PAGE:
Autism epidemic autism soars! Headlines like these are common. A 1999 California report showed that between the years 1987 and 1999 the numbers of autistic persons who became clients of the State Department of Development services increased 273% in that period. From 1999 to 2003 the population of autistic persons doubled from about 10,000 to more than 20,000. In the 1970s the prevalence of autism was thought to be about one in 2500 persons. Recent studies have shown that the rate may be as high as one in 166. As a person with high functioning autism, I have followed these media reports with great interest.
There has been considerable debate over what has been causing the numbers to rise. One explanation is that autism is really just another name for mercury poisoning. More specifically many people believe that Thimerosal, a preservative in vaccinations that contains mercury, is the responsible culprit.
Several studies refuting the autism thimerosal connection have been published but the Anti-thimerosal crowd has always managed to poke holes in these.
The controversy has resulted in numerous events. It has generated a commercially successful book, Evidence of Harm, by David Kirby. The movie rights for this book have been purchased. Also the matter of whether or not autistic children’s condition is the result of too many vaccines is being litigated in the court in class action suits involving thousands of people. There have been lobbies to ban Thimerosal from vaccinations at the federal and state level and several states, including California, have passed laws doing just that.
A treatment called chelation which takes heavy metals such as mercury out of the system using medications or creams has become an increasingly popular intervention for autism. An organization called Generation Rescue has even claimed that all autism is really mercury poisoning and that chelation is the cure.
The mercury activists have claimed the 2003 update to the 1999 California report on autism shows that there were great increases in admissions to the state’s department of developmental services among children who were born in the same years that more vaccines were added to the infant schedule. They believe this proves that the timing of two events is related. However, the old statistical saw of correlation not proving causation must be remembered. Still, if there is a true correlation between the two events, it can be justification for further research into the question to test the hypothesis even further.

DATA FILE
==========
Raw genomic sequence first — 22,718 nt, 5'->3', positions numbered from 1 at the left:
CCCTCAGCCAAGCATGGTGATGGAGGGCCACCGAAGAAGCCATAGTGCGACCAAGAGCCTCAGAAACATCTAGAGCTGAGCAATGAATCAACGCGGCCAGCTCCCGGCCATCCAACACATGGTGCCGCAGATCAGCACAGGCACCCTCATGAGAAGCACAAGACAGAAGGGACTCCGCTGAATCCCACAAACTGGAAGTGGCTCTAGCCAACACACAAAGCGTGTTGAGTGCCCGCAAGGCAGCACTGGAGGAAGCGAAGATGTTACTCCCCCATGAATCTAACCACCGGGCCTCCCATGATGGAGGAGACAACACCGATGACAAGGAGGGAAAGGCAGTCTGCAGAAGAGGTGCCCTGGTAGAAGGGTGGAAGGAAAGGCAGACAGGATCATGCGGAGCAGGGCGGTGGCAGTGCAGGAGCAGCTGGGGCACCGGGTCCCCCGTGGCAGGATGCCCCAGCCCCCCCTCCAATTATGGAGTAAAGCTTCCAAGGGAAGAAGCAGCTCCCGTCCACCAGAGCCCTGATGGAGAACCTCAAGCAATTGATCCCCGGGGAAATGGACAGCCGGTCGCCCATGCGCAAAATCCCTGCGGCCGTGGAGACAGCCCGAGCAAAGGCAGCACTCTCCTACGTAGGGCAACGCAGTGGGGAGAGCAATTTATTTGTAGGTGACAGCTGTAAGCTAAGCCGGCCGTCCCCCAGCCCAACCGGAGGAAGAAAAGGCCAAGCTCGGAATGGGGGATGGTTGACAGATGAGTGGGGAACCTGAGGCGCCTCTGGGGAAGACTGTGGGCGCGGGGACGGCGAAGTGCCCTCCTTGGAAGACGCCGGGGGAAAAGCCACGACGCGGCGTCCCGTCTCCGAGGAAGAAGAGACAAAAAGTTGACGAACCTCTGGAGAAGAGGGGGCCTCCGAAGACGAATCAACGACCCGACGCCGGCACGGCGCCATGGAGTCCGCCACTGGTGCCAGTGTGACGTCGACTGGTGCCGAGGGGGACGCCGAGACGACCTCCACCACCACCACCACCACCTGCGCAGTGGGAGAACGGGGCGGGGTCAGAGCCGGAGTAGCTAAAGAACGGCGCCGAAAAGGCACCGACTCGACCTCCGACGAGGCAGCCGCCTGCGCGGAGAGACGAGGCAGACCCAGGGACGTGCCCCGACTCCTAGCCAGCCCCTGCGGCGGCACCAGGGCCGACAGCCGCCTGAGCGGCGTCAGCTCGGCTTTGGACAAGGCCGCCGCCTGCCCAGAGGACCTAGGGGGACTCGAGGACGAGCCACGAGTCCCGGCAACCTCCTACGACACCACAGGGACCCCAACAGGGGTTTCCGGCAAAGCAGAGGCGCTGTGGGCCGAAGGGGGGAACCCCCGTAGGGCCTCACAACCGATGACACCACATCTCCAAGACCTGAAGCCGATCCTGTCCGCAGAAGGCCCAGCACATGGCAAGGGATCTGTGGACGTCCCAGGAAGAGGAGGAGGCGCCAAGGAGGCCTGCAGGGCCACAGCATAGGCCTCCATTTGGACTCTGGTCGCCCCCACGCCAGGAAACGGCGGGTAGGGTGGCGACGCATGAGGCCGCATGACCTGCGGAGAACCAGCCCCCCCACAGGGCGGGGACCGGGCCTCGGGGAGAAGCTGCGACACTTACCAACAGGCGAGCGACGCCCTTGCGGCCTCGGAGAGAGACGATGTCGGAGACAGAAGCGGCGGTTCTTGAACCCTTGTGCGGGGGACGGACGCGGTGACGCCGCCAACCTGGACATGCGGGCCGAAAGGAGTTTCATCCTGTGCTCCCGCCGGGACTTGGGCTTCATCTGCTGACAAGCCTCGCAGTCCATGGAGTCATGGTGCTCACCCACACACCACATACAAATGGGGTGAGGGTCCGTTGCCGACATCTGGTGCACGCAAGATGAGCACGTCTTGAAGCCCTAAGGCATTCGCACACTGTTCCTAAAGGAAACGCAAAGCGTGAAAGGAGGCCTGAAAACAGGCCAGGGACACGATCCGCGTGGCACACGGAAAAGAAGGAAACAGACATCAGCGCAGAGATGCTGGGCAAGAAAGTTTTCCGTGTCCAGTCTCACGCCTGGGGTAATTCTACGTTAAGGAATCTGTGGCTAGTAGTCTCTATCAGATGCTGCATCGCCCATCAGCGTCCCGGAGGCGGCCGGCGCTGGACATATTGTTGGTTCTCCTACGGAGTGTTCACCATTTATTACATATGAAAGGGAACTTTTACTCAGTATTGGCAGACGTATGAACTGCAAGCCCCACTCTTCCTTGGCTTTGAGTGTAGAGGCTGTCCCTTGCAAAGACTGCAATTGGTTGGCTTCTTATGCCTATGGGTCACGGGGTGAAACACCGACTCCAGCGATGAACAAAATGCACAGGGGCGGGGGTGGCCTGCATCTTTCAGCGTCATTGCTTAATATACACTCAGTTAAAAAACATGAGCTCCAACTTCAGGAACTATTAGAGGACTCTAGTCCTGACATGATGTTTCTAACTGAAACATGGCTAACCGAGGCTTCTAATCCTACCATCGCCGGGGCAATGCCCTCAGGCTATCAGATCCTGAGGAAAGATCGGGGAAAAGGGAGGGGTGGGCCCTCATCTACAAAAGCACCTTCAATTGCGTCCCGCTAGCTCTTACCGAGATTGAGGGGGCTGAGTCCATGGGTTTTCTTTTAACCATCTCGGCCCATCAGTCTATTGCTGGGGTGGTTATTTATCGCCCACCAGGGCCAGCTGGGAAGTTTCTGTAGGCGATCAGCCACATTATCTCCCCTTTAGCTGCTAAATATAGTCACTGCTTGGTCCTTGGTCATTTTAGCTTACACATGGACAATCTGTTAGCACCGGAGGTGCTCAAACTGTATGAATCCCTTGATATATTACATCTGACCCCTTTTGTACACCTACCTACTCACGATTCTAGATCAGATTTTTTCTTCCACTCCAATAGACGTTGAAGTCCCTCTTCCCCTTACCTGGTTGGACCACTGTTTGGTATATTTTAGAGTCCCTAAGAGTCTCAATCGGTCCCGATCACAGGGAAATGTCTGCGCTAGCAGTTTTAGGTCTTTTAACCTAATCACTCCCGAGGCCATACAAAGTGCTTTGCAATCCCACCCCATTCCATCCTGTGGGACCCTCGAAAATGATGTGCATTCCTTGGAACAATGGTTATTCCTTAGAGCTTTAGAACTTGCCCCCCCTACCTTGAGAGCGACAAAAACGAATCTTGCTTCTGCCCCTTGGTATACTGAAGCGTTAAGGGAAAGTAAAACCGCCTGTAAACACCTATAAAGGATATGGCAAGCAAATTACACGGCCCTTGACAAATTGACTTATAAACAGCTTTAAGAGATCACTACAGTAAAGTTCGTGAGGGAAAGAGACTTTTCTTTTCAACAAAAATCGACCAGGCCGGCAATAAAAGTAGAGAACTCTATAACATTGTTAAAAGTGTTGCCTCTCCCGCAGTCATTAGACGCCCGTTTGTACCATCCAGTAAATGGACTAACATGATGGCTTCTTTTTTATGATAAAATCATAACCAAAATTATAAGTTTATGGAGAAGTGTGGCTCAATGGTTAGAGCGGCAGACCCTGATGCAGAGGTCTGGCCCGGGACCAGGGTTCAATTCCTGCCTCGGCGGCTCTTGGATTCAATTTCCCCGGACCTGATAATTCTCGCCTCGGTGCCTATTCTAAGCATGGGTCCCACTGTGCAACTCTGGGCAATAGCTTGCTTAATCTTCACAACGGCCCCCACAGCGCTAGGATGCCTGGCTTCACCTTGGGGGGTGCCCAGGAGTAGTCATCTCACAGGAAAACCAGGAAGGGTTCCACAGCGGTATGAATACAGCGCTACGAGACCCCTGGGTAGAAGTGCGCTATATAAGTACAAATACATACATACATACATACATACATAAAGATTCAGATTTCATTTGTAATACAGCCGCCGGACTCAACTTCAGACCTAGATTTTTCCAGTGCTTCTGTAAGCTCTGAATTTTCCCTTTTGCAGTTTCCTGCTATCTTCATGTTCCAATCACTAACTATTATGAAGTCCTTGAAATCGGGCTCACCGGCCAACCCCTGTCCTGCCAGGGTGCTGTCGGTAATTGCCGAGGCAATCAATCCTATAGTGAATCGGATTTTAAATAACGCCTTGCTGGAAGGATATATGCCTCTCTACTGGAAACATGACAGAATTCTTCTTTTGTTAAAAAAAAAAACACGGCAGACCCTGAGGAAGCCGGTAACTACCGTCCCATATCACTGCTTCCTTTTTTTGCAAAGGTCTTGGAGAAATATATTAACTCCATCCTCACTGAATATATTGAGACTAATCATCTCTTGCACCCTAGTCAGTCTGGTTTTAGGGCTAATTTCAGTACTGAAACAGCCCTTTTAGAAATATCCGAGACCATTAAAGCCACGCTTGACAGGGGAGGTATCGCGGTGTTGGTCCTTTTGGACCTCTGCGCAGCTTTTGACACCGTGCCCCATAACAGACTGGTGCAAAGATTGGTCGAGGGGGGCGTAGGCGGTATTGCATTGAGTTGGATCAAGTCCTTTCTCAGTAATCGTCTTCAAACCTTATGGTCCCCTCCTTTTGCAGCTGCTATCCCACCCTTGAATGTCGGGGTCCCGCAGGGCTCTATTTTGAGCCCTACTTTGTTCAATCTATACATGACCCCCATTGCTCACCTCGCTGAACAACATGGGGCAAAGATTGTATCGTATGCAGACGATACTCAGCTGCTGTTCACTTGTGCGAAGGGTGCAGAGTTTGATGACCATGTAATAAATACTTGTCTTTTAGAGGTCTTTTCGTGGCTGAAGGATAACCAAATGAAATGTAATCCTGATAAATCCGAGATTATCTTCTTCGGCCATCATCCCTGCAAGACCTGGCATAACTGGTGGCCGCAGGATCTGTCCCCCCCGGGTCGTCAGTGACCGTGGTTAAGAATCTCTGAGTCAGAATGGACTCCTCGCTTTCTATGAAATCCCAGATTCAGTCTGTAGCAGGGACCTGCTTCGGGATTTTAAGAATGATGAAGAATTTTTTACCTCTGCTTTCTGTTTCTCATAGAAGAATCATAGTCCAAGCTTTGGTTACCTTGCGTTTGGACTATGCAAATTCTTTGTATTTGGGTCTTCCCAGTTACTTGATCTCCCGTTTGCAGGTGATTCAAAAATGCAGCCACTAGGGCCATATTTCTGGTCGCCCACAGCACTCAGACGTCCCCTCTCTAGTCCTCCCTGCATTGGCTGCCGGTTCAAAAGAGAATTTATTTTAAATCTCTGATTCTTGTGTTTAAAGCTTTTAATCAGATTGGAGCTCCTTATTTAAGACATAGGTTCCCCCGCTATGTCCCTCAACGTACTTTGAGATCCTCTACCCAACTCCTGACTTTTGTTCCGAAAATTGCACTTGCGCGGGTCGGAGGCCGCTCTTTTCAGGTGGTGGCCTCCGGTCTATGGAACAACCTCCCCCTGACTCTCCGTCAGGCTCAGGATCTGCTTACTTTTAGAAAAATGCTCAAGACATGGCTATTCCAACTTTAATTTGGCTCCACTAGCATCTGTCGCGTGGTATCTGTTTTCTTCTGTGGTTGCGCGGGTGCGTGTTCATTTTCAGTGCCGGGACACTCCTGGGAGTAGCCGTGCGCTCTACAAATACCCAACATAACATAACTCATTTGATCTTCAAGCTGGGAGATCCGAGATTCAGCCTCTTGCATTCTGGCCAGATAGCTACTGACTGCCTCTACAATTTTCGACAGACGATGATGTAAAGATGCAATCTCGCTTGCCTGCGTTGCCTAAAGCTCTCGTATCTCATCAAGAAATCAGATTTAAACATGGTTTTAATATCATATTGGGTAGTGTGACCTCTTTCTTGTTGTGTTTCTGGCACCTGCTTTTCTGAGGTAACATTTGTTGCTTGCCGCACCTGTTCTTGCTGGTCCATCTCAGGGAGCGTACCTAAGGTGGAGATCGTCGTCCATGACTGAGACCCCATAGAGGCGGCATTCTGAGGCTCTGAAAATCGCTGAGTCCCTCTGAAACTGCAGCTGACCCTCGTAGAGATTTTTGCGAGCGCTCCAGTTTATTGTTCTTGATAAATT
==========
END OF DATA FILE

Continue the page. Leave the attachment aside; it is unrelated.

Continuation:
The year 1988 is a watershed in that prior to that time there was only one vaccine that contained thimerosal, the DTP vaccine. In his book, Evidence of Harm, author David Kirby claimed that starting in 1988 children received four shots of the Hib vaccine, the first administered at age two months. This is a factual inaccuracy. In 1988 the Hib vaccine was added to the schedule but there was only one shot and was not given to children under the age of 18 months. Therefore there were no infant vaccinations that contained thimerosal except DTP until 1991. It was not until that year that drastic changes in the vaccination schedule took place adding the four Hib shots which Kirby discusses as well as numerous others. Even in 1991 some of the Hib shots contained thimerosal but not all.
Is there really a correlation between increased exposure to Thimerosal in vaccines and increases in the prevalence of autism? Perhaps a less superficial look at the data is in order. The endpoints that are usually given by the media, by anti-mercury crusading groups and epidemiologists who are studying the problem are the birth years 1988 to 1997. However, a cursory examination of the 2003 update to the California report shows that the prevalence of autism more than doubled from 4/10,000 in the birth year 1970 to 9/10,000 in birth year 1986. The 1990 birth year’s prevalence was triple 1970's at 12/10000. It would appear that autism was well on the rise before there were increased exposures to thimerosal.
One possible explanation is that rates of DTP vaccination greatly increased during this time period. After all, there were laws passed during this time mandating vaccination for school attendance. Data from national surveys taken by the CDC contradict this notion. They show more than 76% coverage of children ages one through four in 1970 and about 74% in 1974. There is a downward trend in vaccination uptake for the next 11 years going to 65% in 1985.
The DPT is the only thimerosal vaccine that has been used in the United Kingdom which has shown autism prevalence rates comparable to the U.S. The UK DPT schedule was accelerated in 1990 so thimerosal exposure occurred at earlier ages. A UK infant receives the same cumulative mercury exposure at four months as one in America. After that age the exposure to thimerosal is less for the British babies than their American counterparts.
Funding for autism research to find cause and treatments is limited. The money spent on researching thimerosal could be better spent. Also, parents of autistic children are often vulnerable people looking for whatever quick fix is out there for their children; it seems wrong to raise their hopes.
Starting in 1999 thimerosal was phased out of infant vaccinations. The shelf-life of the last thimerosal containing vaccine expired at the beginning of 2003. Perhaps it’s time to let thimerosal rest in peace.